Forming in the high country of the San Juan Mountains, the Dolores River begins as two forks - the Dolores and the West Dolores, joining above Stoner and then flowing into Dolores in Dolores County. The river then flows southwest into Montezuma County before turning north at the Town of Dolores. Just north of Dolores a dam has created McPhee Reservoir, so a portage is required around the lake and dam if starting above the lake. Leaving the reservoir, the Dolores River flows northwest through Dolores, San Miguel, Montrose and Mesa Counties before entering Utah and on to the confluence of the Colorado River.
Scenery is like something straight out of an "Old West" cowboy movie. The high, heavily-forested region is absolutely gorgeous, setting the stage for one of Colorado's premiere river runs, though not quite as technically challenging as many other streams in the state. In all, the Dolores flows for over 200 miles. The San Miguel River flows into the Dolores a few miles below Bedrock in Montezuma County. The river drops in elevation from 8,155 to 5,000 feet MSL. Its waters are clean, clear and cold (C3) - water temperature cannot be overstated - it is COLD! The Dolores is almost completely dependent upon snow melt for its flow, so it has a short season usually beginning in late April and ending in early June in normal snowpack years. Above normal snowfall may prolong the season by 2-3 weeks, and the river may not flow at all in years of below normal snowfall.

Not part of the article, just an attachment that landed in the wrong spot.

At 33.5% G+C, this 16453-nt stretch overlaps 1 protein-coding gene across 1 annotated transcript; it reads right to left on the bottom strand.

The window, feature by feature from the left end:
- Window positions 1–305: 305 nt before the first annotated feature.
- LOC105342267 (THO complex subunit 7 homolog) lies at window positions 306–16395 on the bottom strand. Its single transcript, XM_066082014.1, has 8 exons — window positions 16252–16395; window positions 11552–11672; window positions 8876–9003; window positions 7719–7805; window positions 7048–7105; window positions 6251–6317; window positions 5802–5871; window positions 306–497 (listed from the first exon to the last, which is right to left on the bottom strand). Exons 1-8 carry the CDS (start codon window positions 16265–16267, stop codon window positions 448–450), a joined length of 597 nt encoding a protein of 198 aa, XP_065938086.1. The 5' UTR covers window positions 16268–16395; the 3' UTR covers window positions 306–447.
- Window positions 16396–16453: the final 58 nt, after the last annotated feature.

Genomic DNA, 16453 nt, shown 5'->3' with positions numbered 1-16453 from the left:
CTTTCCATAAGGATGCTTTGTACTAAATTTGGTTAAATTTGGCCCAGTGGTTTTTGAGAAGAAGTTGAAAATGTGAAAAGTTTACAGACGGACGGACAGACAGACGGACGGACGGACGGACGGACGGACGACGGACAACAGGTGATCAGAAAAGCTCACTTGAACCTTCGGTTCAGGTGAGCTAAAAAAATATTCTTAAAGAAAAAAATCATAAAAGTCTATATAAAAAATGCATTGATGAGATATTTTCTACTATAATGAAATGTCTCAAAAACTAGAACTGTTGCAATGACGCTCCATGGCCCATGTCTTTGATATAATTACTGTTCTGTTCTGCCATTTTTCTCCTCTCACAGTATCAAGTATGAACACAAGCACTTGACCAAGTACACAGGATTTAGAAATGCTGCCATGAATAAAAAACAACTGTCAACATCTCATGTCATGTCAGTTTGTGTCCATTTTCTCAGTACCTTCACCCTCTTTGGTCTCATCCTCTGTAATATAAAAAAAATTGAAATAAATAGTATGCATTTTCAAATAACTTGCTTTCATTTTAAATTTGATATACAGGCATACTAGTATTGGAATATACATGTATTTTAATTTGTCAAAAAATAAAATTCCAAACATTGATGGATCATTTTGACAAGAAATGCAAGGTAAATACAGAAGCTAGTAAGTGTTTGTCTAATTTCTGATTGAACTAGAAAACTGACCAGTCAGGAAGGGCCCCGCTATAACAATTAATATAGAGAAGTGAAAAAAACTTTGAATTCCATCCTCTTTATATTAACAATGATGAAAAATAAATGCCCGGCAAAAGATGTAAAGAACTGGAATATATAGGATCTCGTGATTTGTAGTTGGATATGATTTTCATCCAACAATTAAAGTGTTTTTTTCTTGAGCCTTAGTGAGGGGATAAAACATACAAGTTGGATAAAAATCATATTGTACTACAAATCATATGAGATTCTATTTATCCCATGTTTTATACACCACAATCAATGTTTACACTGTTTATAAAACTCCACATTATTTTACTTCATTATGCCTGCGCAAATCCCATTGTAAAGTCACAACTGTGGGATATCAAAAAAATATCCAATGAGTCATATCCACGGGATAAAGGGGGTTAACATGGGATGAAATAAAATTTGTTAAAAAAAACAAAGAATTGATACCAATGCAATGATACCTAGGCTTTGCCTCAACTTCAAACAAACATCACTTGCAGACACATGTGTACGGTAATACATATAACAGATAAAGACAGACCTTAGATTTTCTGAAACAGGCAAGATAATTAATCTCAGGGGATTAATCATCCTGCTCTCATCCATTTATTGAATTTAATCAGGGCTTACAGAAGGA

The navigable distance of the Upper Dolores River, from Roaring Forks Creek to the Town of Dolores, is about 31 miles. The navigable distance for the Lower Dolores River, from the Bradfield Access at Cahone (below McPhee Reservoir) to the Colorado River in Utah, is about 173 miles. Unlike many Colorado rivers and creeks, the Lower Dolores is well suited for canoeing, as well as kayaking and rafting. Most rapids fall into the Class II+ to III category most of the time, though some Class III's can become Class IV's in high water. Between Bradfield Access and Slick Rock is a Class IV rapid called Snaggletooth that may seem like a Class V, especially if you run it wrong. Good intermediate or higher whitewater skills will get you safely down the river most of the time.
Permits are not required to paddle the Dolores in Colorado, but they are required if you run the section from Gateway into Utah. All boaters must register with the BLM office at the access points in Colorado, and group size will be limited on some sections. All boaters are required to wear a US Coast Guard-approved Type I, III or V personal flotation device (PFD, or lifejacket) at all times while on the river. Remember, this is bear country, so DO NOT wipe food on your clothing or otherwise "invite" a visit from an animal who may mistake you for lunch. Bring your own drinking and food preparation water. There is potable water at the Bradfield access, but water from the Dolores and its tributary creeks and streams is not safe for human consumption.